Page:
What is the Expense Ratio?
The Expense Ratio represents the total operating costs incurred by a fund as a percentage of its average value of net assets managed.
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How to Calculate the Expense Ratio (Step-by-Step)
The expense ratio represents the proportion of a fund’s assets allocated to operating expenses per year.
In short, the expense ratio reflects the costs incurred to operate a specific mutual fund or ETF, such as overhead and administrative expenses.
- Management Fees and Employee Salaries
- Administrative Expenses and Customer Support
- 3rd Party Fees (e.g. Accountants, Lawyers, Consultants)
- Marketing and Distribution Fees (e.g. 12-1B Distribution Fees)
- Overhead Costs (e.g. Office, Equipment, Utilities)
Expense Ratio Formula
The expense ratio formula consists of dividing a fund’s total annual operating expenses by the average value of its total assets managed.
For example, suppose a mutual fund incurred $2 million in operating costs for a given year.
If we assume the fund managed $200 million in assets, its expense ratio comes out to be 1.0%.
- Expense Ratio = $200 million / $2 million = 1.0%
Expense Ratio and Impact on Returns
Considering the ratio compares expenses to assets managed, a higher ratio suggests that expenses are incurred for each asset managed by the fund.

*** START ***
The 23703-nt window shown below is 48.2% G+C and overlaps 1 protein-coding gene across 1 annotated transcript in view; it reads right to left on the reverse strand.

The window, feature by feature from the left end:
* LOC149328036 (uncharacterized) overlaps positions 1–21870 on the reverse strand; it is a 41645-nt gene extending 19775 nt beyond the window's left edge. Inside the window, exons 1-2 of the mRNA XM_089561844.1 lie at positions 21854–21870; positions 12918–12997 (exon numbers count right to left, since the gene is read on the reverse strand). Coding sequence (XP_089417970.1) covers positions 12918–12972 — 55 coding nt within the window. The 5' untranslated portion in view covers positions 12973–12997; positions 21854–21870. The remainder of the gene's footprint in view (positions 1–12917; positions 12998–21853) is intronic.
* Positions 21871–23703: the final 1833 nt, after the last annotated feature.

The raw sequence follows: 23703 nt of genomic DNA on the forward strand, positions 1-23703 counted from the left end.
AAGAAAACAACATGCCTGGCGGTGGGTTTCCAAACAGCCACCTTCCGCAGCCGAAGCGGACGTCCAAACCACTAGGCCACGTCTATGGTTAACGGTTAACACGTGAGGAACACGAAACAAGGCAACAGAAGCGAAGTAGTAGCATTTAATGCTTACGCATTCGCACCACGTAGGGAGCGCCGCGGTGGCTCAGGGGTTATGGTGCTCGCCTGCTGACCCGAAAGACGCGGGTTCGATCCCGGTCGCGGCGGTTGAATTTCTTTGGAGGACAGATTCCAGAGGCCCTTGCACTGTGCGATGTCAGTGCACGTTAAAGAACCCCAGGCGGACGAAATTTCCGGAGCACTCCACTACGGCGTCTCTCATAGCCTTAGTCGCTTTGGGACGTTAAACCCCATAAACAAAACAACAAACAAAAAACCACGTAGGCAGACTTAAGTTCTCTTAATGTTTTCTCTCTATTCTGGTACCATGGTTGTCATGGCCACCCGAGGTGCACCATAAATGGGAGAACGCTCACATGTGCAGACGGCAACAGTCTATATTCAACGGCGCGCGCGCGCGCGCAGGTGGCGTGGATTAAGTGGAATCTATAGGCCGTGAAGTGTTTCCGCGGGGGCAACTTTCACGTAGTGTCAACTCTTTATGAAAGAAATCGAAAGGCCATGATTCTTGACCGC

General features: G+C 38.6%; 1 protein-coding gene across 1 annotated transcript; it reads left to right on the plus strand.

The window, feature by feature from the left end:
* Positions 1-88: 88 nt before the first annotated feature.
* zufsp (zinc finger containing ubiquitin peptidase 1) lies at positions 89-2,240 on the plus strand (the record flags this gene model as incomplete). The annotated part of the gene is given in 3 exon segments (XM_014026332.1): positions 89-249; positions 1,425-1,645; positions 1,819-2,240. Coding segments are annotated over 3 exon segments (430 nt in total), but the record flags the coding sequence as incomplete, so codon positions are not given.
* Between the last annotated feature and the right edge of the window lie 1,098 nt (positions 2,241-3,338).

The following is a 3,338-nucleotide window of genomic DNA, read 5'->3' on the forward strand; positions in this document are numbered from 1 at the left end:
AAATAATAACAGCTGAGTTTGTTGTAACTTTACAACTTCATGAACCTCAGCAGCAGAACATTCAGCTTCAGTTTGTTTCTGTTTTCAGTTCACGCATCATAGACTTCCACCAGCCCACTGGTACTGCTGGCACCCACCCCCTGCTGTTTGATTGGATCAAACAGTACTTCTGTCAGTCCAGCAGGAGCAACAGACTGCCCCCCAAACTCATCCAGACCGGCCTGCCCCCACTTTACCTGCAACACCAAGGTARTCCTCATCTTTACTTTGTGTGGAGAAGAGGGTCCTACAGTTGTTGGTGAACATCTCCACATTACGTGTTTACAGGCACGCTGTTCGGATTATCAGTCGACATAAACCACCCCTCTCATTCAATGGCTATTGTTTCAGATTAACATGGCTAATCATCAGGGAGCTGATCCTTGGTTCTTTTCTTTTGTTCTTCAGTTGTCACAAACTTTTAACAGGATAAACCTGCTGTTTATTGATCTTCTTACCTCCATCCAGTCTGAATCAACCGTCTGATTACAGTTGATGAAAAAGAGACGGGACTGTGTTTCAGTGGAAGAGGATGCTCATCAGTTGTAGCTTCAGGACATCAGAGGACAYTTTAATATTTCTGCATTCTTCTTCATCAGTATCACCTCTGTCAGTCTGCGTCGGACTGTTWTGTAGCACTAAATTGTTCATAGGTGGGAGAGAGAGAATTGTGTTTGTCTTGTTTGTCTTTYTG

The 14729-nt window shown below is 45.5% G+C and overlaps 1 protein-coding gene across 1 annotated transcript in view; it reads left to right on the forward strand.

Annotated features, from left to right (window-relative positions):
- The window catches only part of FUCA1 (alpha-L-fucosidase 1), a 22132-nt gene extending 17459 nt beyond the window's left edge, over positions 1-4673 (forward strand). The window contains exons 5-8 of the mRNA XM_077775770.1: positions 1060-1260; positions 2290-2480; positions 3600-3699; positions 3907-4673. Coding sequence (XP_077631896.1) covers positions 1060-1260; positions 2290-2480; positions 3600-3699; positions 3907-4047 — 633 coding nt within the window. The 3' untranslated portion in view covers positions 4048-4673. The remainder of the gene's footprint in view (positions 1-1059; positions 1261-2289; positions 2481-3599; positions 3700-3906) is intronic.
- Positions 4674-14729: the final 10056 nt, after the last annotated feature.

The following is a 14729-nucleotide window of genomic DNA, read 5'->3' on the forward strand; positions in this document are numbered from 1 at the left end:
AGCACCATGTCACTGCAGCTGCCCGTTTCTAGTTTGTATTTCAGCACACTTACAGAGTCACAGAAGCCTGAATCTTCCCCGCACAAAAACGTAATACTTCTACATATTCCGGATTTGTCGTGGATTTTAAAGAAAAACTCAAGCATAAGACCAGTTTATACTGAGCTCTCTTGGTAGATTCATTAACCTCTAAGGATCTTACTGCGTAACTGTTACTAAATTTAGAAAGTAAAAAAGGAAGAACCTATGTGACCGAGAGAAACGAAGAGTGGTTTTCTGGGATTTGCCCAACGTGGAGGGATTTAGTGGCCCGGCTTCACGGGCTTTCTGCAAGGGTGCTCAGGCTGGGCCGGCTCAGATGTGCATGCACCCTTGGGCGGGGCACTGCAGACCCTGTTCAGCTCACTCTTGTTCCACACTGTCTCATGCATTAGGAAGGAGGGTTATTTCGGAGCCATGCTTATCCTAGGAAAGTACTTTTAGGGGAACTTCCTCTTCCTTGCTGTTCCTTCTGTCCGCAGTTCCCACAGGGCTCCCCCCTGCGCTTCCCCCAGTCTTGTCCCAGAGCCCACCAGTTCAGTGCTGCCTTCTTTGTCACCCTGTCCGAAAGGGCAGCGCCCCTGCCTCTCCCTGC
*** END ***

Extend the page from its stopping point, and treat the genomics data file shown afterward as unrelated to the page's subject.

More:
- High Ratio: A higher ratio reduces a fund’s adjusted returns, all else being equal.
- Low Ratio: On the other hand, a lower ratio implies the fund incurs fewer expenses to manage its assets.
A high expense ratio raises the minimum threshold in performance to generate the same returns as a fund with a low expense ratio. Rather than being directly charged to investors, operating expenses indirectly reduce the fund’s total assets (and the returns to investors).
The expense ratio for an actively managed mutual fund usually ranges around 0.50%, but for passively managed investment vehicles, the expense ratio can be as low as 0.10%.
Sources of Fund Expenses and Fees
An actively managed fund’s operating costs are higher, especially management fees – resulting in a higher expenses. Since a fund’s operational costs are shared among its investors, a greater fund size means the fees will be spread out across more investors.
Other factors that investors must consider are the following:
- Transaction Costs: Purchasing and Sale of Securities (i.e. Commission, Brokerage)
- Sales Charge: Paid when “Buying In” (i.e. Purchasing Unit Shares of Mutual Funds)
- Redemption Fees: Early Sale of Shares in Mutual Fund Before Specified Date
Mutual Fund Expense Ratio Calculation Example
Suppose you invested $400,000 into a mutual fund with an expense ratio of 0.50%.
Then the dollar amount paid each year to support the fund’s operational costs is $2,000.
- Operational Expenses = $400,000 * 0.50%
- Operational Expenses = $2,000
While the $2,000 expense can appear marginal relative to the amount invested, these seemingly minor differences in fund cost structures can significantly affect long-term returns.